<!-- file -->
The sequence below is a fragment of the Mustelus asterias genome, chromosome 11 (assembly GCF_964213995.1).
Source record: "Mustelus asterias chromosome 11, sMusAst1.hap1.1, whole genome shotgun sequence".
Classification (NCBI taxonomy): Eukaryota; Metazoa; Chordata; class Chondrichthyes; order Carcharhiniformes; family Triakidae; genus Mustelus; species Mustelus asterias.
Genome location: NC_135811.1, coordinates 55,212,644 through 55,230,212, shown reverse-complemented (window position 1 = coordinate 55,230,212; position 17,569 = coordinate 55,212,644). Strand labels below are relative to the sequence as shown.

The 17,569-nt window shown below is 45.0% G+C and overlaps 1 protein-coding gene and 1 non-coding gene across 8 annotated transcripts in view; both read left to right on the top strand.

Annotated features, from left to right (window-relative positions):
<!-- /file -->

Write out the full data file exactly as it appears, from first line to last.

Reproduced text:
The sequence below is a fragment of the Mustelus asterias genome, chromosome 11 (assembly GCF_964213995.1).
Source record: "Mustelus asterias chromosome 11, sMusAst1.hap1.1, whole genome shotgun sequence".
Classification (NCBI taxonomy): Eukaryota; Metazoa; Chordata; class Chondrichthyes; order Carcharhiniformes; family Triakidae; genus Mustelus; species Mustelus asterias.
Genome location: NC_135811.1, coordinates 55,212,644 through 55,230,212, shown reverse-complemented (window position 1 = coordinate 55,230,212; position 17,569 = coordinate 55,212,644). Strand labels below are relative to the sequence as shown.

The 17,569-nt window shown below is 45.0% G+C and overlaps 1 protein-coding gene and 1 non-coding gene across 8 annotated transcripts in view; both read left to right on the top strand.

Annotated features, from left to right (window-relative positions):